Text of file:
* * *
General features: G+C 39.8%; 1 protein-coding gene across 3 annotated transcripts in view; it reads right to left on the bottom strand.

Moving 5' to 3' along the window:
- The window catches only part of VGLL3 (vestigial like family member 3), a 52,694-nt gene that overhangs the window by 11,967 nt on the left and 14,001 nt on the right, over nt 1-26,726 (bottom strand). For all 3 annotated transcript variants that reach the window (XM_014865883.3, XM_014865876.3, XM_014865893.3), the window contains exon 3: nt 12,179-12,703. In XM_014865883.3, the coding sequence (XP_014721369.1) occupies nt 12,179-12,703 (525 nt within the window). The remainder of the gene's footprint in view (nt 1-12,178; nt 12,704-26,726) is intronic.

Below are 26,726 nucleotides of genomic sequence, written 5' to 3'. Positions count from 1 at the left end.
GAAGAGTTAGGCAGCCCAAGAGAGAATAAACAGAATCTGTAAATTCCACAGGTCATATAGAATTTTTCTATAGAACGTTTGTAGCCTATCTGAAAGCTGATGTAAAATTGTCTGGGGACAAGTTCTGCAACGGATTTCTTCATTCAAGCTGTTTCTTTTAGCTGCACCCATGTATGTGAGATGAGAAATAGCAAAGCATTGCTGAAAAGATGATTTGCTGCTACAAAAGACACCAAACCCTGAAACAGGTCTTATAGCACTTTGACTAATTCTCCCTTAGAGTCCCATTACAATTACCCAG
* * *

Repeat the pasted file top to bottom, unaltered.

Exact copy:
General features: G+C 39.8%; 1 protein-coding gene across 3 annotated transcripts in view; it reads right to left on the bottom strand.

Moving 5' to 3' along the window:
- The window catches only part of VGLL3 (vestigial like family member 3), a 52,694-nt gene that overhangs the window by 11,967 nt on the left and 14,001 nt on the right, over nt 1-26,726 (bottom strand). For all 3 annotated transcript variants that reach the window (XM_014865883.3, XM_014865876.3, XM_014865893.3), the window contains exon 3: nt 12,179-12,703. In XM_014865883.3, the coding sequence (XP_014721369.1) occupies nt 12,179-12,703 (525 nt within the window). The remainder of the gene's footprint in view (nt 1-12,178; nt 12,704-26,726) is intronic.

Below are 26,726 nucleotides of genomic sequence, written 5' to 3'. Positions count from 1 at the left end.
GAAGAGTTAGGCAGCCCAAGAGAGAATAAACAGAATCTGTAAATTCCACAGGTCATATAGAATTTTTCTATAGAACGTTTGTAGCCTATCTGAAAGCTGATGTAAAATTGTCTGGGGACAAGTTCTGCAACGGATTTCTTCATTCAAGCTGTTTCTTTTAGCTGCACCCATGTATGTGAGATGAGAAATAGCAAAGCATTGCTGAAAAGATGATTTGCTGCTACAAAAGACACCAAACCCTGAAACAGGTCTTATAGCACTTTGACTAATTCTCCCTTAGAGTCCCATTACAATTACCCAG